• "Honor Bound: A Personal Journey”Honor Bound
    Thursday, Jan. 16, 2014, 6:30 p.m. to 8 p.m.
    Albert and Ethel Herzstein Theater
    Holocaust Museum Houston, 5401 Caroline St., Houston, TX 77004

    “Honor Bound: A Personal Journey” is the story of Wendy Hanamura, a news reporter who chronicles the history of her father, Sgt. Howard Hanamura, and his military unit, Company L, First Platoon, who fought for the highly decorated yet controversial 442nd Regiment of the U.S. Army. These Japanese-American soldiers fought with legendary courage during World War II, while their families were forced into internment camps at home. This award-winning documentary follows Wendy and Howard throughout Europe, where they retrace the steps of the 442nd along their barnstorming tour. Sgt. Hanamura and his fellow soldiers detail their battles, the hardships of wartime travel as well as life as a Japanese American during World War II. Their stories flesh out a harrowing time for Japanese Americans, which was during a highly anti-Japanese era in the United States. Veterans also recount the 442nd's rescue of the "Lost Battalion," an operation the Army calls one of the top 10 battles of all time. Tommie Okabayashi and Mari Okabayashi will lead a post-film discussion. Tsutomu “Tommie” Okabayashi, a native Texan, joined the 442nd regiment in the Spring of 1943 at the age of 18. He trained at Camp Shelby, MS, and fought in Italy and France with the Cannon Company. His unit rescued a battalion in France made up of Texans, now known as the “Lost Battalion."

  • Film Screening and Brown Bag Lunch: “Honor and Sacrifice: The Roy Matsumoto Story”Honor and Sacrifice
    Wednesday, Jan. 22, 2014, 12:30 p.m. to 1:30 p.m.
    Avrohm I. Wisenberg Multi-Purpose Learning Center
    Holocaust Museum Houston, 5401 Caroline St., Houston, TX 77004

    “Honor and Sacrifice” tells the complex story of a Japanese immigrant family ripped apart by World War II. The Matsumoto family included five sons; two who fought for the Americans and three who fought for the Japanese. The eldest, Hiroshi (Roy), became a hero, fighting against the Japanese with Merrill's Marauders, an American guerrilla unit in Burma. He was born near Los Angeles, educated in Japan and became a hero when he used his Japanese language skills and military training to save his surrounded, starving battalion deep in the Burmese jungle. At the same time, his parents and sisters were living in their family's ancestral home, Hiroshima. The story is told by Roy's daughter Karen as she discovers her father's work in military intelligence, kept secret for 50 years. Ann Takehara and Marion and Kenneth Takehara will lead a post-film discussion. Please note: Lunch is not provided.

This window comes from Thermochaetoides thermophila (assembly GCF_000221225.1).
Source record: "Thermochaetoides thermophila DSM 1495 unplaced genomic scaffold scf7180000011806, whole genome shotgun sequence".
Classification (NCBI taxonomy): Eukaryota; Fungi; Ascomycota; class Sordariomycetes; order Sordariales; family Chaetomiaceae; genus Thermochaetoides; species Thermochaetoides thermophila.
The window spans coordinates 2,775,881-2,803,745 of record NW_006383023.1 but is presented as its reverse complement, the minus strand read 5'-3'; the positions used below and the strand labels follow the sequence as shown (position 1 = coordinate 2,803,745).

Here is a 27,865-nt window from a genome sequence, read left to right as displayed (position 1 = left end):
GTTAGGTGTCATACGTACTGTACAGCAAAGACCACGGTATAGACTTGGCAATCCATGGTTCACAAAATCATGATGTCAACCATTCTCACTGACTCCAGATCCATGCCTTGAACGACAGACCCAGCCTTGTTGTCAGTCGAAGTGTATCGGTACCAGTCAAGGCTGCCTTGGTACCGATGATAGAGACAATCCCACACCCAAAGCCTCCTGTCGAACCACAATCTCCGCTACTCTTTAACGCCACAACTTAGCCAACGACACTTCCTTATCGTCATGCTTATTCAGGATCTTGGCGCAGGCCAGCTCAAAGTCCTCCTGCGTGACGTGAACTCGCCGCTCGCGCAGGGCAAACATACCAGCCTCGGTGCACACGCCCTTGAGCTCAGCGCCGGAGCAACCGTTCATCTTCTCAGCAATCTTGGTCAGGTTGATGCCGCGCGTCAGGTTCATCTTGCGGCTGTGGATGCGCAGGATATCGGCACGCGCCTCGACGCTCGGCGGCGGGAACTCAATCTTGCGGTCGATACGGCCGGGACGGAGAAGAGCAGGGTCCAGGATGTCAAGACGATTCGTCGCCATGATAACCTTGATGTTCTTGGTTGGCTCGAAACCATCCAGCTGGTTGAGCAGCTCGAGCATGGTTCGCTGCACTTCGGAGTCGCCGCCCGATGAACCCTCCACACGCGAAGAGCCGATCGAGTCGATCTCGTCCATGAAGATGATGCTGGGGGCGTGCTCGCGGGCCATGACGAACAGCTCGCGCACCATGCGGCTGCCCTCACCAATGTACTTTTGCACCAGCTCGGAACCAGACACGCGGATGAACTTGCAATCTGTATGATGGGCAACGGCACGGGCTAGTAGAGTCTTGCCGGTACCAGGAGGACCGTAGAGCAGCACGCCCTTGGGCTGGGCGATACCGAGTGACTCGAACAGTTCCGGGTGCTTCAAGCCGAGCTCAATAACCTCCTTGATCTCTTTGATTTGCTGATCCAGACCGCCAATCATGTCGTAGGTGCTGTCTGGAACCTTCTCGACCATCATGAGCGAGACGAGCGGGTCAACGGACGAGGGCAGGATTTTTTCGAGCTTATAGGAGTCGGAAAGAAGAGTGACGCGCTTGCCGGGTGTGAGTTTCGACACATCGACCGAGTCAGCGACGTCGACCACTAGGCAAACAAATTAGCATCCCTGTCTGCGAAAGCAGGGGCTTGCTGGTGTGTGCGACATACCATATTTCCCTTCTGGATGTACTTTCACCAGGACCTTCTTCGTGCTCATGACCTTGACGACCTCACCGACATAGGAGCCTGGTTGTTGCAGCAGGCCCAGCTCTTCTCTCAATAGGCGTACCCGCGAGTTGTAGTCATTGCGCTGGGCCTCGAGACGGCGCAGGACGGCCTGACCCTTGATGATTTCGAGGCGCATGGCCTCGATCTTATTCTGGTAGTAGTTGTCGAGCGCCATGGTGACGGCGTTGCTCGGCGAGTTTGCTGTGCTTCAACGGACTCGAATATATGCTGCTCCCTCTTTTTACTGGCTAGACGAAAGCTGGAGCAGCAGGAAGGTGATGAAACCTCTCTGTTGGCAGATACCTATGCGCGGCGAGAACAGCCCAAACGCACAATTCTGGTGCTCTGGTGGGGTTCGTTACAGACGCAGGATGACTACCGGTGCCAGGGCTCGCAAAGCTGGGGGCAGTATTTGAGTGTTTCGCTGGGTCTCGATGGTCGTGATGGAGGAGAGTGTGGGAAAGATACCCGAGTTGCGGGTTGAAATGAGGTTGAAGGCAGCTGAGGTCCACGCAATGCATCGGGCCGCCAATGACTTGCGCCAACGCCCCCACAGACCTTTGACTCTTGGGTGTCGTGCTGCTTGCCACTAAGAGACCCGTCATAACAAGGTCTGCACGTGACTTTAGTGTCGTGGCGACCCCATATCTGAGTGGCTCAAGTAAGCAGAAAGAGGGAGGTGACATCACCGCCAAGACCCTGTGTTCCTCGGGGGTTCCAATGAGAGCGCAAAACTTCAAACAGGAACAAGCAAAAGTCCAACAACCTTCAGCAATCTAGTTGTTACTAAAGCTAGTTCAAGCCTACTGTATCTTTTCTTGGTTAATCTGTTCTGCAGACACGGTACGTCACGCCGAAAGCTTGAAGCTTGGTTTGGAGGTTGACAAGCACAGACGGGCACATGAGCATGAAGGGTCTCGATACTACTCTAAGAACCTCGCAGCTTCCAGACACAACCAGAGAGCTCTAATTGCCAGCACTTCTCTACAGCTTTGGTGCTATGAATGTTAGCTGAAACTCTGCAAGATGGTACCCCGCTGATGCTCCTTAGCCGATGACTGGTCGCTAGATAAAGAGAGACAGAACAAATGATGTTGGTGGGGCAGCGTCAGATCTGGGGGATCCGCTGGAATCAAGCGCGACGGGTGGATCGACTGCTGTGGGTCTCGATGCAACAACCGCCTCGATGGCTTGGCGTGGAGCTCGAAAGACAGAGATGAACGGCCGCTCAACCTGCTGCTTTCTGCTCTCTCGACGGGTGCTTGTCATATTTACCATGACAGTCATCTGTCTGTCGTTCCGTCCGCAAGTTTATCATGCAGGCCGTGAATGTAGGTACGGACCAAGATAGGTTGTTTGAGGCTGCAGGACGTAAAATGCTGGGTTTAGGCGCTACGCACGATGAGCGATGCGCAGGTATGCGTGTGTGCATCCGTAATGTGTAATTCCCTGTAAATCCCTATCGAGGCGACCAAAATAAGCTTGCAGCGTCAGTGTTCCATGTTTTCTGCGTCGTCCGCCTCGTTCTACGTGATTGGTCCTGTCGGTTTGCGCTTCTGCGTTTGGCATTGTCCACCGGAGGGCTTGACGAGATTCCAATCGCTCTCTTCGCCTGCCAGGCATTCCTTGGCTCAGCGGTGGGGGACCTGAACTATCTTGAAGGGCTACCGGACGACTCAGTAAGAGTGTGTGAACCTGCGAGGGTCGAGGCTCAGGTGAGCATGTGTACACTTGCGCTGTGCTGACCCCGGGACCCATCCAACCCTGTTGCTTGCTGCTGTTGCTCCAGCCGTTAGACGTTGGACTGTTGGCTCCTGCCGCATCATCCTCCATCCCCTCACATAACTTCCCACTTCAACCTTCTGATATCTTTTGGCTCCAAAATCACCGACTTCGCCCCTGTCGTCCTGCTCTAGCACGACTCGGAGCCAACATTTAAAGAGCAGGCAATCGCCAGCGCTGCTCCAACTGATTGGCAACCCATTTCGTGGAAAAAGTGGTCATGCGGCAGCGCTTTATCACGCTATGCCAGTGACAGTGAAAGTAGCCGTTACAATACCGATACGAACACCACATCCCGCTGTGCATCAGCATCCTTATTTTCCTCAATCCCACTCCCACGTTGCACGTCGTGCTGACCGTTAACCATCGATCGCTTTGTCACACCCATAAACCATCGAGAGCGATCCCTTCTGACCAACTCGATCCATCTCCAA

Tickets for the public events at HMH are $5 for HMH members and $8 for nonmembers, and seating is limited. To RSVP online, visit www.hmh.org/RegisterEvent.aspx. Students and seniors may pay $5 at the door. For more information, e-mail exhibits@hmh.org.

The National Veterans Network is a coalition of Japanese American veteran and civic organizations representing eight regions in the United States that advocates on a national level to educate and enlighten the public about the experience and legacy of the Japanese American World War II soldiers.

Founded in 1846, the Smithsonian Institution is the world’s largest museum and research complex, consisting of 19 museums and galleries, the National Zoological Park, nine research centers, and numerous educational and cultural programs. To learn more about the collaborating Smithsonian offices involved in this project, visit sites.si.edu, americanhistory.si.edu and apa.si.edu.

The national tour of "American Heroes: Japanese American World War II Nisei Soldiers and the Congressional Gold Medal" is made possible by the support of lead sponsor Cole Chemical, AARP, Comcast/NBC Universal, the Japanese American Veterans Association, Pritzker Military Library, the Shiratsuki Family, Southwest Airlines and the Spirit Mountain Community Fund.

Local community partners include the AARP, Asia Society Texas Center, BP America, CenterPoint Energy, Green Bank, Donna Cole, Kathleen and Glen Gondo, Japan-America Society of Houston and the Japanese American Citizens League Houston.

Holocaust Museum Houston is dedicated to educating people about the Holocaust, remembering the 6 million Jews and other innocent victims and honoring the survivors' legacy. Using the lessons of the Holocaust and other genocides, the Museum teaches the dangers of hatred, prejudice and apathy. Holocaust Museum Houston is located in Houston’s Museum District at 5401 Caroline St., Houston, TX 77004.

For more information about the Museum, call 713-942-8000 or visit www.hmh.org.
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Museum Hours:

Monday through Friday, 9 a.m. to 5 p.m.
Saturday, 10 a.m. to 5 p.m.
Sunday, noon to 5 p.m.

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Free for children, students and college-level students with valid ID
Free admission on Sundays